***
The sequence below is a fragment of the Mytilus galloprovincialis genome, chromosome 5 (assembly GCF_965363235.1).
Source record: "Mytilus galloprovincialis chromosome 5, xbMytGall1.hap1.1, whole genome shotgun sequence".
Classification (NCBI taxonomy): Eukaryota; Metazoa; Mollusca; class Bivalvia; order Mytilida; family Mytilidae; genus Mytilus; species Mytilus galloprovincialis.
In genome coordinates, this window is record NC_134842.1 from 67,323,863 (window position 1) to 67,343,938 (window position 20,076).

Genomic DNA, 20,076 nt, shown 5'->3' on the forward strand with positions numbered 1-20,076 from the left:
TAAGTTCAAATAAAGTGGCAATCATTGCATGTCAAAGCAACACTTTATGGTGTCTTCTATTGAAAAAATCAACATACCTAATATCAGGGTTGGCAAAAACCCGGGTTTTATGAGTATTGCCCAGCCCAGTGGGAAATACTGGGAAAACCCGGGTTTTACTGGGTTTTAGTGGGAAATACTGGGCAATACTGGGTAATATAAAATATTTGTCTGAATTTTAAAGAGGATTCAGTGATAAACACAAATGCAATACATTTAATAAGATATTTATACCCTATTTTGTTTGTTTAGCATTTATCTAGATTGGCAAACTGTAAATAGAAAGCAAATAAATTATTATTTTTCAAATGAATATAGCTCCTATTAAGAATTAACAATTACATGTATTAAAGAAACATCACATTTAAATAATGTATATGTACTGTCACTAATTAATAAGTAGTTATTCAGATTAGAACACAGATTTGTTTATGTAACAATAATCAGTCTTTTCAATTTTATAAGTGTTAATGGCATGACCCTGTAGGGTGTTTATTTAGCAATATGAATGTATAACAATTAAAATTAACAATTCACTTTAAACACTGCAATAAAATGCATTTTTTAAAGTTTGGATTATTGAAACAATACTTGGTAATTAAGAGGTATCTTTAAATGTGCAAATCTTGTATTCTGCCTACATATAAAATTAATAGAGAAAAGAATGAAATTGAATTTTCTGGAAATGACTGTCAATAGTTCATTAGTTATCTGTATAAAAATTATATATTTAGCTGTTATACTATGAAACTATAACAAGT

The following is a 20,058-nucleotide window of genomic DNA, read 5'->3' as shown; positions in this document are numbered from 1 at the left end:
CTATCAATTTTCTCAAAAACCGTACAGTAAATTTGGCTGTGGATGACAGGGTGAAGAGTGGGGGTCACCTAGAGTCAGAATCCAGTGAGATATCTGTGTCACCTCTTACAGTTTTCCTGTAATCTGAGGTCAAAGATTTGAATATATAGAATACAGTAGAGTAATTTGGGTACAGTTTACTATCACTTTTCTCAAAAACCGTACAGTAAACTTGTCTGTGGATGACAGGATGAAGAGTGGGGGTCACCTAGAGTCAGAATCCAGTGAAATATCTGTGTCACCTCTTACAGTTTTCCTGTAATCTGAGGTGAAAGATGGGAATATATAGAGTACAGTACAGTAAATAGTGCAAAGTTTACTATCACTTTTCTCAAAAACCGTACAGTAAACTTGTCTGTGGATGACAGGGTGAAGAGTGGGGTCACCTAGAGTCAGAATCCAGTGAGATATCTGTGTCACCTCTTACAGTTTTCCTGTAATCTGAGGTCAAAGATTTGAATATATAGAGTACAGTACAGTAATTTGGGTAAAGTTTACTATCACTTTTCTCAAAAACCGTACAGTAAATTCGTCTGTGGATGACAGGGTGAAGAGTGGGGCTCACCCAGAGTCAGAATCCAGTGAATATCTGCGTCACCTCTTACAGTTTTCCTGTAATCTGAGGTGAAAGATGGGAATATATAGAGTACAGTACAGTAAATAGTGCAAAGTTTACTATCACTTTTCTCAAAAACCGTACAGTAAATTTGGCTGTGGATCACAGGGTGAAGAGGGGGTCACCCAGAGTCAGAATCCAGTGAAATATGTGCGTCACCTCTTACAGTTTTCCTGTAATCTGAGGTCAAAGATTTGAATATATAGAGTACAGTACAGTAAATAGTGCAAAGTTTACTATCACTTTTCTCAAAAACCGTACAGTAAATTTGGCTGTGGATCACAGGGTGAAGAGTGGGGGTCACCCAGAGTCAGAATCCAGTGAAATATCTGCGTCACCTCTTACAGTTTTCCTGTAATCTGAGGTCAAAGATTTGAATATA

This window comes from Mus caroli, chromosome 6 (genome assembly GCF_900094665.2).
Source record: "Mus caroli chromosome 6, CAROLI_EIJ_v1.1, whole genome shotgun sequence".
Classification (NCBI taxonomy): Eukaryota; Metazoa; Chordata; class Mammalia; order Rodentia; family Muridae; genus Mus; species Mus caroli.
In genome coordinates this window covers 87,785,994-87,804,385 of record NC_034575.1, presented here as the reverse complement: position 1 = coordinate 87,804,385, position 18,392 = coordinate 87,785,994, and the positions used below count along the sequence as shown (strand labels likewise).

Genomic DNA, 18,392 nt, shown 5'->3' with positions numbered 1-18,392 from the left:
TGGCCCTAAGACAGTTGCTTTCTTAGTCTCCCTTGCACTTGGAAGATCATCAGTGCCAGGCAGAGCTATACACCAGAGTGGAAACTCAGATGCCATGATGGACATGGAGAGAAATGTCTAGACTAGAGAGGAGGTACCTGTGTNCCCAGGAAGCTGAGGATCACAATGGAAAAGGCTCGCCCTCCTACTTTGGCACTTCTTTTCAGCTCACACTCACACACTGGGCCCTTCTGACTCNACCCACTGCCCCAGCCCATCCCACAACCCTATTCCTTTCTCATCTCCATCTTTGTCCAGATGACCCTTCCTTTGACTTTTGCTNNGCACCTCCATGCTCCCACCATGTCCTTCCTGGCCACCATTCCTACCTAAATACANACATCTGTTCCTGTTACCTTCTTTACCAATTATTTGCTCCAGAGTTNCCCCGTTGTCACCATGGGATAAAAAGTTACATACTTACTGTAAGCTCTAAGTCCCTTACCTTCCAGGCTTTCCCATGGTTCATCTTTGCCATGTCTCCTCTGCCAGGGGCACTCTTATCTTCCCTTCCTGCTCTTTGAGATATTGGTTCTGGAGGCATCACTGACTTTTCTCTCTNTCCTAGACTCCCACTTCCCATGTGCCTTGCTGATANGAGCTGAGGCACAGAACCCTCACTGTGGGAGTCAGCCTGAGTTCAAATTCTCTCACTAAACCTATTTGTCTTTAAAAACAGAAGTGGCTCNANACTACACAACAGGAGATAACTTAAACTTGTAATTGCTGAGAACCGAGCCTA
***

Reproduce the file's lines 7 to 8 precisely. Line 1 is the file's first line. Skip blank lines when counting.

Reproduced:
The following is a 20,058-nucleotide window of genomic DNA, read 5'->3' as shown; positions in this document are numbered from 1 at the left end:
CTATCAATTTTCTCAAAAACCGTACAGTAAATTTGGCTGTGGATGACAGGGTGAAGAGTGGGGGTCACCTAGAGTCAGAATCCAGTGAGATATCTGTGTCACCTCTTACAGTTTTCCTGTAATCTGAGGTCAAAGATTTGAATATATAGAATACAGTAGAGTAATTTGGGTACAGTTTACTATCACTTTTCTCAAAAACCGTACAGTAAACTTGTCTGTGGATGACAGGATGAAGAGTGGGGGTCACCTAGAGTCAGAATCCAGTGAAATATCTGTGTCACCTCTTACAGTTTTCCTGTAATCTGAGGTGAAAGATGGGAATATATAGAGTACAGTACAGTAAATAGTGCAAAGTTTACTATCACTTTTCTCAAAAACCGTACAGTAAACTTGTCTGTGGATGACAGGGTGAAGAGTGGGGTCACCTAGAGTCAGAATCCAGTGAGATATCTGTGTCACCTCTTACAGTTTTCCTGTAATCTGAGGTCAAAGATTTGAATATATAGAGTACAGTACAGTAATTTGGGTAAAGTTTACTATCACTTTTCTCAAAAACCGTACAGTAAATTCGTCTGTGGATGACAGGGTGAAGAGTGGGGCTCACCCAGAGTCAGAATCCAGTGAATATCTGCGTCACCTCTTACAGTTTTCCTGTAATCTGAGGTGAAAGATGGGAATATATAGAGTACAGTACAGTAAATAGTGCAAAGTTTACTATCACTTTTCTCAAAAACCGTACAGTAAATTTGGCTGTGGATCACAGGGTGAAGAGGGGGTCACCCAGAGTCAGAATCCAGTGAAATATGTGCGTCACCTCTTACAGTTTTCCTGTAATCTGAGGTCAAAGATTTGAATATATAGAGTACAGTACAGTAAATAGTGCAAAGTTTACTATCACTTTTCTCAAAAACCGTACAGTAAATTTGGCTGTGGATCACAGGGTGAAGAGTGGGGGTCACCCAGAGTCAGAATCCAGTGAAATATCTGCGTCACCTCTTACAGTTTTCCTGTAATCTGAGGTCAAAGATTTGAATATA